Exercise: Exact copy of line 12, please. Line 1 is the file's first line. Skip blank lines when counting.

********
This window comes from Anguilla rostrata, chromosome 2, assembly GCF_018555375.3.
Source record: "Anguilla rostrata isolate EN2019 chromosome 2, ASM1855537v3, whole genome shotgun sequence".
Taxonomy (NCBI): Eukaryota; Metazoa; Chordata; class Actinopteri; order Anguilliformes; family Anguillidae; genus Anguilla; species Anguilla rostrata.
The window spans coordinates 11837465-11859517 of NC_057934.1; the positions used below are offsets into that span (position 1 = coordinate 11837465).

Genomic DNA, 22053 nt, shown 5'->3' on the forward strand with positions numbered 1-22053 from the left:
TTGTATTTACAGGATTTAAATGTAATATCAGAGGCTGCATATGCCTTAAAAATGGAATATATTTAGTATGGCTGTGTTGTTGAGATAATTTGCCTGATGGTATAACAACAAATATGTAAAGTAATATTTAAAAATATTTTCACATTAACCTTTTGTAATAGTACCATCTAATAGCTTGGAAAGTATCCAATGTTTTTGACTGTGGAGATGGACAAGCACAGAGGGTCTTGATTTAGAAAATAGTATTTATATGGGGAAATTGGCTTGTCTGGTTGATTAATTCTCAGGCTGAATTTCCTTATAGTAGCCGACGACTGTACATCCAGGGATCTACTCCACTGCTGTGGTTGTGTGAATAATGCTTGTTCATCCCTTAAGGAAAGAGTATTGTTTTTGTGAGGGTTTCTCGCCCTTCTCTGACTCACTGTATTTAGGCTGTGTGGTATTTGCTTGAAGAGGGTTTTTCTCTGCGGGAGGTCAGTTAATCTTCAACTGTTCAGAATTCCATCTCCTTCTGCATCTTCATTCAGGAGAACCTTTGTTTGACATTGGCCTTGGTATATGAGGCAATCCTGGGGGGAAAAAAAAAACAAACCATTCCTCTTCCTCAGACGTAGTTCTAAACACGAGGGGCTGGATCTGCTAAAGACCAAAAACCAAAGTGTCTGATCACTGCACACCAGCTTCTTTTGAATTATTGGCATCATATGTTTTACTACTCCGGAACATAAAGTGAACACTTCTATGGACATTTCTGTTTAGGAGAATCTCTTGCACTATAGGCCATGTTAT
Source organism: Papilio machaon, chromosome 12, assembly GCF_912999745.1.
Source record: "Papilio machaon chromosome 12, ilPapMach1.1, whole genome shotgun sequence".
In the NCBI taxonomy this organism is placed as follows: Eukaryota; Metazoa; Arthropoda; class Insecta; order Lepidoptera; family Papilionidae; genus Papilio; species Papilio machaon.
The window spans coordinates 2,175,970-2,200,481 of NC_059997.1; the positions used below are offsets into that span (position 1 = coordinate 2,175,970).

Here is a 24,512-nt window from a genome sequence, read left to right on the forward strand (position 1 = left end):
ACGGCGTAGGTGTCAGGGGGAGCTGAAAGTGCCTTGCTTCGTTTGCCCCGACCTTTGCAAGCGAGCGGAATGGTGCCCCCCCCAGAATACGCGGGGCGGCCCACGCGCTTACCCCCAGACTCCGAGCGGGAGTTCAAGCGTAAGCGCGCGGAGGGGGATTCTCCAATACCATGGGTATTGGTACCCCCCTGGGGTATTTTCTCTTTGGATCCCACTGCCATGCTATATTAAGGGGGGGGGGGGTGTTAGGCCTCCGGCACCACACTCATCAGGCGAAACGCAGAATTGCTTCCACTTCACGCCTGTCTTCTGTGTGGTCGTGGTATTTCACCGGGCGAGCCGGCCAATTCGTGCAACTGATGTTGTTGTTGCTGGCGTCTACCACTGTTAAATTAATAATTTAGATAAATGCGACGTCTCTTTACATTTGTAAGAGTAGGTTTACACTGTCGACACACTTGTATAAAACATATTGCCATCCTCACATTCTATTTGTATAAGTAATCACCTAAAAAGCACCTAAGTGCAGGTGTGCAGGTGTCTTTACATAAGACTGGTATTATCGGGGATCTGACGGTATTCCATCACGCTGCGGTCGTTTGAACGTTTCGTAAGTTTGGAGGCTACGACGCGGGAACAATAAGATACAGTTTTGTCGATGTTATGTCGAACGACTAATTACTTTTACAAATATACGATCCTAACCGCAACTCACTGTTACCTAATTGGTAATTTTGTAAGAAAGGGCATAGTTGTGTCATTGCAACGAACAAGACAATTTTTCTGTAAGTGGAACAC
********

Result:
ACGGCGTAGGTGTCAGGGGGAGCTGAAAGTGCCTTGCTTCGTTTGCCCCGACCTTTGCAAGCGAGCGGAATGGTGCCCCCCCCAGAATACGCGGGGCGGCCCACGCGCTTACCCCCAGACTCCGAGCGGGAGTTCAAGCGTAAGCGCGCGGAGGGGGATTCTCCAATACCATGGGTATTGGTACCCCCCTGGGGTATTTTCTCTTTGGATCCCACTGCCATGCTATATTAAGGGGGGGGGGGGTGTTAGGCCTCCGGCACCACACTCATCAGGCGAAACGCAGAATTGCTTCCACTTCACGCCTGTCTTCTGTGTGGTCGTGGTATTTCACCGGGCGAGCCGGCCAATTCGTGCAACTGATGTTGTTGTTGCTGGCGTCTACCACTGTTAAATTAATAATTTAGATAAATGCGACGTCTCTTTACATTTGTAAGAGTAGGTTTACACTGTCGACACACTTGTATAAAACATATTGCCATCCTCACATTCTATTTGTATAAGTAATCACCTAAAAAGCACCTAAGTGCAGGTGTGCAGGTGTCTTTACATAAGACTGGTATTATCGGGGATCTGACGGTATTCCATCACGCTGCGGTCGTTTGAACGTTTCGTAAGTTTGGAGGCTACGACGCGGGAACAATAAGATACAGTTTTGTCGATGTTATGTCGAACGACTAATTACTTTTACAAATATACGATCCTAACCGCAACTCACTGTTACCTAATTGGTAATTTTGTAAGAAAGGGCATAGTTGTGTCATTGCAACGAACAAGACAATTTTTCTGTAAGTGGAACAC